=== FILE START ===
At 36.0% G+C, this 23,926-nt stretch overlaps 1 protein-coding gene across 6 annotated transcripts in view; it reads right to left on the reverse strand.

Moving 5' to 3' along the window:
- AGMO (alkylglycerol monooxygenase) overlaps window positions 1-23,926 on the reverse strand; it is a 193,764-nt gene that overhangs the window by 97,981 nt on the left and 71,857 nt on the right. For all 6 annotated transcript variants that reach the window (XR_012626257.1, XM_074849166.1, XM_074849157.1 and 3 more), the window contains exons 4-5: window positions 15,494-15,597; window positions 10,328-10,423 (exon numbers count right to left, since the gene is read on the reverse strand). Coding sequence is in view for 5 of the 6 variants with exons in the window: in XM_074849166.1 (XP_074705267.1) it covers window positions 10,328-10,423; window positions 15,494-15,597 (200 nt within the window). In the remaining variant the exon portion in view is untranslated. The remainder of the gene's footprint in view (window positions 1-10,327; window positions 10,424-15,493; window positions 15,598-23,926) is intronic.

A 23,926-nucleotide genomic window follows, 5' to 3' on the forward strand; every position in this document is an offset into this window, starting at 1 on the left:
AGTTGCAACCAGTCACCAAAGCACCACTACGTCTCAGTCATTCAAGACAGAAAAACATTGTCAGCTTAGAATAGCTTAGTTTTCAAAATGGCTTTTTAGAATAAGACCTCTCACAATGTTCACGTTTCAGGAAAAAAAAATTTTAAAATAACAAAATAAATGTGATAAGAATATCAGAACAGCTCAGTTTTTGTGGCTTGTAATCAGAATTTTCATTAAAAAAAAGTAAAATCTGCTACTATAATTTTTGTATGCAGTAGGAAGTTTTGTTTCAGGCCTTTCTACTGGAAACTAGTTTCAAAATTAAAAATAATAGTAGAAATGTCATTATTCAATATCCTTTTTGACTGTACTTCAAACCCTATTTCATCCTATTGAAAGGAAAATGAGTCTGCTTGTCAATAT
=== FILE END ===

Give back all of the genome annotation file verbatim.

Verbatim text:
At 36.0% G+C, this 23,926-nt stretch overlaps 1 protein-coding gene across 6 annotated transcripts in view; it reads right to left on the reverse strand.

Moving 5' to 3' along the window:
- AGMO (alkylglycerol monooxygenase) overlaps window positions 1-23,926 on the reverse strand; it is a 193,764-nt gene that overhangs the window by 97,981 nt on the left and 71,857 nt on the right. For all 6 annotated transcript variants that reach the window (XR_012626257.1, XM_074849166.1, XM_074849157.1 and 3 more), the window contains exons 4-5: window positions 15,494-15,597; window positions 10,328-10,423 (exon numbers count right to left, since the gene is read on the reverse strand). Coding sequence is in view for 5 of the 6 variants with exons in the window: in XM_074849166.1 (XP_074705267.1) it covers window positions 10,328-10,423; window positions 15,494-15,597 (200 nt within the window). In the remaining variant the exon portion in view is untranslated. The remainder of the gene's footprint in view (window positions 1-10,327; window positions 10,424-15,493; window positions 15,598-23,926) is intronic.

A 23,926-nucleotide genomic window follows, 5' to 3' on the forward strand; every position in this document is an offset into this window, starting at 1 on the left:
AGTTGCAACCAGTCACCAAAGCACCACTACGTCTCAGTCATTCAAGACAGAAAAACATTGTCAGCTTAGAATAGCTTAGTTTTCAAAATGGCTTTTTAGAATAAGACCTCTCACAATGTTCACGTTTCAGGAAAAAAAAATTTTAAAATAACAAAATAAATGTGATAAGAATATCAGAACAGCTCAGTTTTTGTGGCTTGTAATCAGAATTTTCATTAAAAAAAAGTAAAATCTGCTACTATAATTTTTGTATGCAGTAGGAAGTTTTGTTTCAGGCCTTTCTACTGGAAACTAGTTTCAAAATTAAAAATAATAGTAGAAATGTCATTATTCAATATCCTTTTTGACTGTACTTCAAACCCTATTTCATCCTATTGAAAGGAAAATGAGTCTGCTTGTCAATAT